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Smoking Ban

Hong Kong Smoking Ban

What do you think about the smoking ban after a year?

Published in the SCMP – Updated on Dec 31, 2007

We should look ahead at how to make the prohibition of smoking in restaurants and other places in Hong Kong more effective in 2008 and beyond.

The ban has resulted in smoke-free shops, hotel lobbies and some (but not all) bars and restaurants. Dining out in a smoke-free atmosphere makes for a great improvement but too many bars-cum-restaurants have exemptions, making the visitor obliged to inhale smoke emitted by others.

That carries with it even greater health risks to the unfortunate staff, who are obliged to breathe in second-hand smoke every day at their workplace. The long-term effects of this will sadly mean illness, even death, for some of them.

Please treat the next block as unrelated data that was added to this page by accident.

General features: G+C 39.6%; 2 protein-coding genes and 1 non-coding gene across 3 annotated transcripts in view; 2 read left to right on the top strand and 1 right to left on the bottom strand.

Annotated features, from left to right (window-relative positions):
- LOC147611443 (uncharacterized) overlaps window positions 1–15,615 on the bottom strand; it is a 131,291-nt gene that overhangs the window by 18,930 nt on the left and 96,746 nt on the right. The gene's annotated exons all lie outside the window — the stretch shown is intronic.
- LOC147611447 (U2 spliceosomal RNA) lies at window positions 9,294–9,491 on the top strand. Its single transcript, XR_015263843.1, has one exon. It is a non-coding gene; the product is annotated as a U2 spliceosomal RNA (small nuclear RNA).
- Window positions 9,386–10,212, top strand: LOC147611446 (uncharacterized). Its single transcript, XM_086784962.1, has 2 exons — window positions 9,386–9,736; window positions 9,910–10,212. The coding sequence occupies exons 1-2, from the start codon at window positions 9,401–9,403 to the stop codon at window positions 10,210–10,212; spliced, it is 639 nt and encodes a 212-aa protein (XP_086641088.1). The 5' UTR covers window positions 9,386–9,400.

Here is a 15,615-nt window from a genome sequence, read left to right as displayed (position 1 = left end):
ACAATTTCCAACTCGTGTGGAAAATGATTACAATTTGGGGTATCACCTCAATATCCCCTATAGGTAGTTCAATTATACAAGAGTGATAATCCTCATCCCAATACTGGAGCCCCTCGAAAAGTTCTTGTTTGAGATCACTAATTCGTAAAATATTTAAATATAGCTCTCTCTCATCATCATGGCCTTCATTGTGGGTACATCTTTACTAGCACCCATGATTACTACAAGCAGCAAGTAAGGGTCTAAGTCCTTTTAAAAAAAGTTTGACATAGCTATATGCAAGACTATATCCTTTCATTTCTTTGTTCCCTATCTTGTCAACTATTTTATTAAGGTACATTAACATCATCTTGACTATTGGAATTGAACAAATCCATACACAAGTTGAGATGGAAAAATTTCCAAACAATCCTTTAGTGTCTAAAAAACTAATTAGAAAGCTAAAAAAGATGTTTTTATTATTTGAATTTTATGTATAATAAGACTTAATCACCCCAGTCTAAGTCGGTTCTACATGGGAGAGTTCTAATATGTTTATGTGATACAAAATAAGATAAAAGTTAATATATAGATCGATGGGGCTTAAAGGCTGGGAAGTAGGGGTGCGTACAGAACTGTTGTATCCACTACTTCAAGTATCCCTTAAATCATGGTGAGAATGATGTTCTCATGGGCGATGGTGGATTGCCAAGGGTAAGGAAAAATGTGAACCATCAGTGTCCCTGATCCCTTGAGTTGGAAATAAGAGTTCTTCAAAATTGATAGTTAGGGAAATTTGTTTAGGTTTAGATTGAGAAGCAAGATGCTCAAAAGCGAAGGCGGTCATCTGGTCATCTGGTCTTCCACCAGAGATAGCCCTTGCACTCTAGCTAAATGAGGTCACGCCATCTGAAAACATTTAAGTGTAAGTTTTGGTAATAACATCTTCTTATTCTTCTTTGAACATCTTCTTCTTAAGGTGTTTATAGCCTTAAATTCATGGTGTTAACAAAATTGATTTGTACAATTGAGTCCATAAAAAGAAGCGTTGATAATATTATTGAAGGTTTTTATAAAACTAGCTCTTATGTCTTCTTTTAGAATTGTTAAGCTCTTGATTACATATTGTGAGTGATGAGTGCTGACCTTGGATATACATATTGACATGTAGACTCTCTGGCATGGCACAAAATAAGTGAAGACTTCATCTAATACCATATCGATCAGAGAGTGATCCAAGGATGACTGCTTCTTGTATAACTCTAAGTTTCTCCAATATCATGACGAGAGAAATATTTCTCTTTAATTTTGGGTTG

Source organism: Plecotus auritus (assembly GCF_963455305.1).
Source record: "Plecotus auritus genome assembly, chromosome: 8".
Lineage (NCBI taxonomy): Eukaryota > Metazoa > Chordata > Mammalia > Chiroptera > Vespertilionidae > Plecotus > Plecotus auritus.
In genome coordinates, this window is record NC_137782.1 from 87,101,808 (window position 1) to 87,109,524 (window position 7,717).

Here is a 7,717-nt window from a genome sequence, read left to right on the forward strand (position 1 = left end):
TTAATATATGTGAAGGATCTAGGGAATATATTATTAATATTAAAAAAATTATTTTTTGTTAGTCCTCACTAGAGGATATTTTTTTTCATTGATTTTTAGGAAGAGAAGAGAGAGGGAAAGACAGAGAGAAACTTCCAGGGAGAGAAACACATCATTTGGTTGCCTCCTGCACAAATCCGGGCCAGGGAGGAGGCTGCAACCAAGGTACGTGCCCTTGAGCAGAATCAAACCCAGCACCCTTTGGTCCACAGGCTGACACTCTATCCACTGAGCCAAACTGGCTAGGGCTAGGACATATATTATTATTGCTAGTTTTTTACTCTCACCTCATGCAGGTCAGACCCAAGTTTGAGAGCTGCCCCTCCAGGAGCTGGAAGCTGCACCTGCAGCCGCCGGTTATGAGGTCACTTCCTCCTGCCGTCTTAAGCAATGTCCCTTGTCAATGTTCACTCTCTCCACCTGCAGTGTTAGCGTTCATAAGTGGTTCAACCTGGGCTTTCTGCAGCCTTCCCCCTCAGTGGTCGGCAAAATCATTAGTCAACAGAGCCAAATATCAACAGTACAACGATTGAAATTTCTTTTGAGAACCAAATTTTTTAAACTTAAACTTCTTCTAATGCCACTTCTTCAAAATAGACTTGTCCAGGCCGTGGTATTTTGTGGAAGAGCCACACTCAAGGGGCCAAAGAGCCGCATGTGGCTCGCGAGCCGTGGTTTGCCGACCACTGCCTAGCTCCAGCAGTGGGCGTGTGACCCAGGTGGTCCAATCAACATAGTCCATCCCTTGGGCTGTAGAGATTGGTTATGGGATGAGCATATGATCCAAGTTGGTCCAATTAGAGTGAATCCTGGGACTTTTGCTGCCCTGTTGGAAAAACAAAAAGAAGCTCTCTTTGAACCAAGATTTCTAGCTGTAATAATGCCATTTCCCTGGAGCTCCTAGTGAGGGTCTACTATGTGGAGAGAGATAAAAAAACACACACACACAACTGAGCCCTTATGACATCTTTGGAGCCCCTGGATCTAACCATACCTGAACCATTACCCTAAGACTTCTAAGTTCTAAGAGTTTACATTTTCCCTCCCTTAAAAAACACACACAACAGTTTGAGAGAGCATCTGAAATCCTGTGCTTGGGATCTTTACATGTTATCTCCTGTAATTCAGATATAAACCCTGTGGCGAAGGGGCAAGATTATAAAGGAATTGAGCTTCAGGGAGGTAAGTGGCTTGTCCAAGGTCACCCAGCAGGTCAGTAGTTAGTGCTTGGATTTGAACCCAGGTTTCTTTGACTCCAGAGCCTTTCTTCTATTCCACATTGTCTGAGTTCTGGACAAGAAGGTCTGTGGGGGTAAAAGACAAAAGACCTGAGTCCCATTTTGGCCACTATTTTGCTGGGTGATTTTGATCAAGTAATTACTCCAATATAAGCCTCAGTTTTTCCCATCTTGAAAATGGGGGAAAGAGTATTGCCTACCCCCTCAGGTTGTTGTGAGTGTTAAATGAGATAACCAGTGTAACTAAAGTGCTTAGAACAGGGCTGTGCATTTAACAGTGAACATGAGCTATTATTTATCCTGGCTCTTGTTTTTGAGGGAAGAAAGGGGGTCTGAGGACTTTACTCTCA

The sooner these numerous exemptions are withdrawn, the better.

In public areas where smoking is supposed to be prohibited, smokers are often seen indulging their habit. These include train stations and the Central escalator, for example.

More effective enforcement action is clearly needed in such places.

Many restaurants have set up smoking areas outside their entrances, with an open frontage to the street. Consequently, patrons inside are still subjected to smokers’ fumes, blown in off the street. Clearly, such smoking areas should be out of range of the restaurants.

Office building approaches are now littered with discarded fag ends and when you visit an office block, you often have to pass by people smoking heavily on both sides of the entrance. Firms should make provision for smokers on a rooftop or terrace, and there should also be in-house quitting campaigns.